allow-hotplug ens18
iface ens18 inet static
        address 192.168.1.60
        netmask 255.255.255.0
        broadcast 192.168.1.255
        network 192.168.1.0
        gateway 192.168.1.1
        dns-search example.com

iface ens18 inet6 static
        address xxx:yyy:zzz::60
        netmask 64

After rebooting, the system should be reachable using this IP address. I also make sure I can login using ssh and my local sshkey. For my virtual machines, I set up ntp, zabbix-agent and qemu-guest-agent.

Data share mount

The virtual machine should only contain the application and run the service. The data itself should remain on my freenas instance. In this installation, we’ll use nfs to mount this share to /srv/nextcloud.

Important: Choose a path outside of /var/www/nextcloud for your data to make sure they are not directly accessible through your webserver.

apt install nfs-client
mkdir -p /srv/nextcloud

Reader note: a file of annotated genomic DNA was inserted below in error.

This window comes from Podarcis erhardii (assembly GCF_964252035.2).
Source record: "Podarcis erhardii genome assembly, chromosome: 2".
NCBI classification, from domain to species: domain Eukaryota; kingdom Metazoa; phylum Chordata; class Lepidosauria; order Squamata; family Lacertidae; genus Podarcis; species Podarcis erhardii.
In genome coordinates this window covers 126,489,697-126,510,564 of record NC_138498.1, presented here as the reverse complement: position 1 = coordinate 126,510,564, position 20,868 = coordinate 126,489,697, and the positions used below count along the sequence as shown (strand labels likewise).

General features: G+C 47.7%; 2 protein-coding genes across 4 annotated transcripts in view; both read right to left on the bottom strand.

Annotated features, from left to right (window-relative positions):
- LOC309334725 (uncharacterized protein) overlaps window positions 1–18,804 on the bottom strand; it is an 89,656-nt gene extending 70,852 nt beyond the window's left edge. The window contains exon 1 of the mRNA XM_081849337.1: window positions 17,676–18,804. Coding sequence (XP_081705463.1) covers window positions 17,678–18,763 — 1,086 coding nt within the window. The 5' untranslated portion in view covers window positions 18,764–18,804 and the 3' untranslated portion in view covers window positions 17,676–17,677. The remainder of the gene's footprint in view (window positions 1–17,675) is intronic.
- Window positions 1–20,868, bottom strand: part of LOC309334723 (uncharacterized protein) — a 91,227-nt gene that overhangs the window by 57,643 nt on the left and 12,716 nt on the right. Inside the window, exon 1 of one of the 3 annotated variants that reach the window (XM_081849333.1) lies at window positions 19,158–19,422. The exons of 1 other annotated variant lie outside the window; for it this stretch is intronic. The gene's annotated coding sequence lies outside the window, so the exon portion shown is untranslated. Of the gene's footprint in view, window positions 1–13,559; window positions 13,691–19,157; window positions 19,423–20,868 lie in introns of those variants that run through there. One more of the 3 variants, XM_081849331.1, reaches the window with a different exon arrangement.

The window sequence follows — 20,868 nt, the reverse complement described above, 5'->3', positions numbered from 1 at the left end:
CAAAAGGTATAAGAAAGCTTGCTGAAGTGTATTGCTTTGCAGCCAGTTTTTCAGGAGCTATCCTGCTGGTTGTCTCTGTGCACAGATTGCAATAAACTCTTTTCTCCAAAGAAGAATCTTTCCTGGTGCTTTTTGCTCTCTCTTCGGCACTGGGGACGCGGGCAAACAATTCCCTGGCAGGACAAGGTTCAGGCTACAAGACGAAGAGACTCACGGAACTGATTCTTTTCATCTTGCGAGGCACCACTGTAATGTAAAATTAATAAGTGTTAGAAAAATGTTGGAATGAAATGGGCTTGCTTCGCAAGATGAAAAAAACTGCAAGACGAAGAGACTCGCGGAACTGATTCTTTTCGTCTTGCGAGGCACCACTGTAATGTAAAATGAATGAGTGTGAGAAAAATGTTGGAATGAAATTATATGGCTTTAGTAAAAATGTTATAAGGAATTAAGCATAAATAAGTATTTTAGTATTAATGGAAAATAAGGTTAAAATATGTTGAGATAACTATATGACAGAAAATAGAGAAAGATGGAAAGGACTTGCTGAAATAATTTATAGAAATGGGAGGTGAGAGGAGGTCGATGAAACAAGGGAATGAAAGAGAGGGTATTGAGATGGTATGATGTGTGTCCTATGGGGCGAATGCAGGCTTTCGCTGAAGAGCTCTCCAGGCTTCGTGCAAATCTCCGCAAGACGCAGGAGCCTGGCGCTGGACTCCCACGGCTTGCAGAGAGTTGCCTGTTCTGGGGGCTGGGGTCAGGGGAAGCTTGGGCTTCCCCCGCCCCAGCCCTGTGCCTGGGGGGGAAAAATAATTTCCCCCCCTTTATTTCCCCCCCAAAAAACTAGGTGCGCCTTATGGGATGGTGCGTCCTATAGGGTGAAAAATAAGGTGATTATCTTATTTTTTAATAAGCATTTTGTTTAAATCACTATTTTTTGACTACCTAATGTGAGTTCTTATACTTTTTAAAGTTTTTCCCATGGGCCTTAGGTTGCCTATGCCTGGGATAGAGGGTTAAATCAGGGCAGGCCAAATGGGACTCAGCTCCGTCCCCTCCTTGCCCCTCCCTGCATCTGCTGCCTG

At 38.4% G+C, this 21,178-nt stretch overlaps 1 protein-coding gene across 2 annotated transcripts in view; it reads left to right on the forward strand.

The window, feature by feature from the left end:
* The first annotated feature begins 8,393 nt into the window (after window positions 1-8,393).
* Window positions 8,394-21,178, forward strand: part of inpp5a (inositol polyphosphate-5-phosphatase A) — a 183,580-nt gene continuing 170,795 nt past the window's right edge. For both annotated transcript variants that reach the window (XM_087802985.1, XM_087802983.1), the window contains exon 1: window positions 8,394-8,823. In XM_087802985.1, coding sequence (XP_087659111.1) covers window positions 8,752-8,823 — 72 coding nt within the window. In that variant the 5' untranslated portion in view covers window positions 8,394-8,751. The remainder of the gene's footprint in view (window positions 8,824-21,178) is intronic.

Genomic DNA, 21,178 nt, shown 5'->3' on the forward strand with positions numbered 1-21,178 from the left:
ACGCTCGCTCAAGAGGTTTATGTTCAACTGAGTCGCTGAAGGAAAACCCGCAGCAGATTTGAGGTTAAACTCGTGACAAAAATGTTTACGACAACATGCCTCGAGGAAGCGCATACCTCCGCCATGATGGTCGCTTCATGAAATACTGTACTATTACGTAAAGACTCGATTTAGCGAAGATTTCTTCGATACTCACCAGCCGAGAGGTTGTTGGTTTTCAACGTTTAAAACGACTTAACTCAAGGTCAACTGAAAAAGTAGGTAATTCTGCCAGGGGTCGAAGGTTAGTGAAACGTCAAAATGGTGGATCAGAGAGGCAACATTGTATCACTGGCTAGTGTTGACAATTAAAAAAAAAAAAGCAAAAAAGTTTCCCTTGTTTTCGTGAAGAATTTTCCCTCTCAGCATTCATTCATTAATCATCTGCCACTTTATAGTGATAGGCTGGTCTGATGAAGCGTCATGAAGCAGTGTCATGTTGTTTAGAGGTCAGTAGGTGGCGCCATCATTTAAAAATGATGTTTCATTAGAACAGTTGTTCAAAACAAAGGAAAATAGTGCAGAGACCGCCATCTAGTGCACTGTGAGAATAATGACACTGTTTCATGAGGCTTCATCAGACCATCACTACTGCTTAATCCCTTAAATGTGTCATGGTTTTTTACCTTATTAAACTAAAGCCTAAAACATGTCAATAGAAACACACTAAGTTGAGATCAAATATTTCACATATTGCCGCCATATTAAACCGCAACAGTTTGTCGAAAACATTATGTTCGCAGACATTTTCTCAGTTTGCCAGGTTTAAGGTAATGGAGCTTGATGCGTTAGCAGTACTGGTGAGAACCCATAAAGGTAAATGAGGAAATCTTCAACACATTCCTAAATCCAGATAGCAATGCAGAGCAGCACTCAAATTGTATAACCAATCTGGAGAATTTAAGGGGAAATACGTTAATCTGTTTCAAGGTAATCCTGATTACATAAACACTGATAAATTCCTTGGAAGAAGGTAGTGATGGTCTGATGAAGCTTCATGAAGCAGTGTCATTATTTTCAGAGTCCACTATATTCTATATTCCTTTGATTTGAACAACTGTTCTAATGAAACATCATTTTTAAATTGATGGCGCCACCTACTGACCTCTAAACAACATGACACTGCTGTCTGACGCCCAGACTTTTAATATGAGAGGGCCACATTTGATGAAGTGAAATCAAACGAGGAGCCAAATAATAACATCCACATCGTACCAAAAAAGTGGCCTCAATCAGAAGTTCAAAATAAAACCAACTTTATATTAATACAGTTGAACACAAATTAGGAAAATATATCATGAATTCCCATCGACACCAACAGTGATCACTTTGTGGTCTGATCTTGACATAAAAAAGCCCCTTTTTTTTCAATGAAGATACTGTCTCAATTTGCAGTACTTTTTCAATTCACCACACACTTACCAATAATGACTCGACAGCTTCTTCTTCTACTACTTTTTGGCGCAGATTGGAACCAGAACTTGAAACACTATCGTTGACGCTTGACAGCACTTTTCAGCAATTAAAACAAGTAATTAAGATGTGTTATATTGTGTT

nano /etc/fstab
mount -a
mkdir -p /srv/nextcloud/data
chown -R www-data.www-data /srv/nextcloud

The data folder inside the Nextcloud mount is there to separate potential additional folders that might follow in the future. I do not like to have all stuff in the root of the mount.

The line to mount the share in my /etc/fstab looks somewhat like the example below. The nfs-server on my freenas has an ip restriction for the mount as well. Yea, not the safest way, but ok for my setup.

192.168.1.101:/mnt/tank/nextcloud   /srv/nextcloud      nfs     rw,noatime,rsize=32768,wsize=32768,timeo=14,intr,tcp,soft      0       0

Reboot the vm to make sure the mount comes back online when booting.

HA-Proxy configuration

The configuration below are the most essential parts I set up to run Nextcloud.

  • All traffic comming on port 80 is redirected to 443
  • the certificate is specified on the ssl frontend
  • If the hostname matches, the traffic gets redirected to the backend
  • I add the X-Forwarded headers to the request as I do on all my setups. This should make named virtual hosts work on the target side
  • Finally I pass the traffic to the given Nextcloud host on port 80 without ssl
  • HA-Proxy checks port 80 every 2 seconds and will fail the route when 3 checks fail and reactivate after 2 successful checks

    frontend 80
    bind *:80
    mode http
    
    redirect scheme https code 301 if !{ ssl_fc }
    
    rontend 443
    bind *:443 ssl crt /etc/haproxy/certs/current/www.example.com.pem ssl crt /etc/haproxy/certs/current
    mode http